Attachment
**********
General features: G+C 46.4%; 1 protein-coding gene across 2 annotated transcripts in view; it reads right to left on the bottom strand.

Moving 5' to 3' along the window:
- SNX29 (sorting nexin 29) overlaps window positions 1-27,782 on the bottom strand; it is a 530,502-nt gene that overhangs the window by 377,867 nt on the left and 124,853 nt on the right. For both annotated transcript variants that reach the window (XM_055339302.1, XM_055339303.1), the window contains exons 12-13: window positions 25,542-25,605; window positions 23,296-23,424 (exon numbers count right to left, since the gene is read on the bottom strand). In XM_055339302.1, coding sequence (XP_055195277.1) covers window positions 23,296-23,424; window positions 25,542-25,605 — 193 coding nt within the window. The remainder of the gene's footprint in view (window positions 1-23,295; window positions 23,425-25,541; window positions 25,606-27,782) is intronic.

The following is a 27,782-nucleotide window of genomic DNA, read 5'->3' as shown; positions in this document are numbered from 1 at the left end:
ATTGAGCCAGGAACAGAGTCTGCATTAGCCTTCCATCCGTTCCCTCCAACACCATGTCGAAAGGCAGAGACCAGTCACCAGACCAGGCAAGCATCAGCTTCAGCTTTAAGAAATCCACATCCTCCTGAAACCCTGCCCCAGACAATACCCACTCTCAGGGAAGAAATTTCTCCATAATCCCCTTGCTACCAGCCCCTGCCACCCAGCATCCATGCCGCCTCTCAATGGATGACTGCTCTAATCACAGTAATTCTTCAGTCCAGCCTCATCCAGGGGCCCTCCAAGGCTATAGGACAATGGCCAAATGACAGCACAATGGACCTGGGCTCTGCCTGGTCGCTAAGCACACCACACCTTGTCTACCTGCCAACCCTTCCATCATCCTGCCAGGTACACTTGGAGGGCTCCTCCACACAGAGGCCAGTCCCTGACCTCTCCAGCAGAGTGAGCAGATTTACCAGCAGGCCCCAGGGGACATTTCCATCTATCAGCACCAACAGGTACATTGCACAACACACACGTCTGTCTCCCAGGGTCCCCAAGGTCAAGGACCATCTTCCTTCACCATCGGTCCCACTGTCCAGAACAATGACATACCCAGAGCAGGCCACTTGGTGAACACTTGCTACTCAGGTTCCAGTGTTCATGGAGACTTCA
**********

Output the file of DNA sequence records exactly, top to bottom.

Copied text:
General features: G+C 46.4%; 1 protein-coding gene across 2 annotated transcripts in view; it reads right to left on the bottom strand.

Moving 5' to 3' along the window:
- SNX29 (sorting nexin 29) overlaps window positions 1-27,782 on the bottom strand; it is a 530,502-nt gene that overhangs the window by 377,867 nt on the left and 124,853 nt on the right. For both annotated transcript variants that reach the window (XM_055339302.1, XM_055339303.1), the window contains exons 12-13: window positions 25,542-25,605; window positions 23,296-23,424 (exon numbers count right to left, since the gene is read on the bottom strand). In XM_055339302.1, coding sequence (XP_055195277.1) covers window positions 23,296-23,424; window positions 25,542-25,605 — 193 coding nt within the window. The remainder of the gene's footprint in view (window positions 1-23,295; window positions 23,425-25,541; window positions 25,606-27,782) is intronic.

The following is a 27,782-nucleotide window of genomic DNA, read 5'->3' as shown; positions in this document are numbered from 1 at the left end:
ATTGAGCCAGGAACAGAGTCTGCATTAGCCTTCCATCCGTTCCCTCCAACACCATGTCGAAAGGCAGAGACCAGTCACCAGACCAGGCAAGCATCAGCTTCAGCTTTAAGAAATCCACATCCTCCTGAAACCCTGCCCCAGACAATACCCACTCTCAGGGAAGAAATTTCTCCATAATCCCCTTGCTACCAGCCCCTGCCACCCAGCATCCATGCCGCCTCTCAATGGATGACTGCTCTAATCACAGTAATTCTTCAGTCCAGCCTCATCCAGGGGCCCTCCAAGGCTATAGGACAATGGCCAAATGACAGCACAATGGACCTGGGCTCTGCCTGGTCGCTAAGCACACCACACCTTGTCTACCTGCCAACCCTTCCATCATCCTGCCAGGTACACTTGGAGGGCTCCTCCACACAGAGGCCAGTCCCTGACCTCTCCAGCAGAGTGAGCAGATTTACCAGCAGGCCCCAGGGGACATTTCCATCTATCAGCACCAACAGGTACATTGCACAACACACACGTCTGTCTCCCAGGGTCCCCAAGGTCAAGGACCATCTTCCTTCACCATCGGTCCCACTGTCCAGAACAATGACATACCCAGAGCAGGCCACTTGGTGAACACTTGCTACTCAGGTTCCAGTGTTCATGGAGACTTCA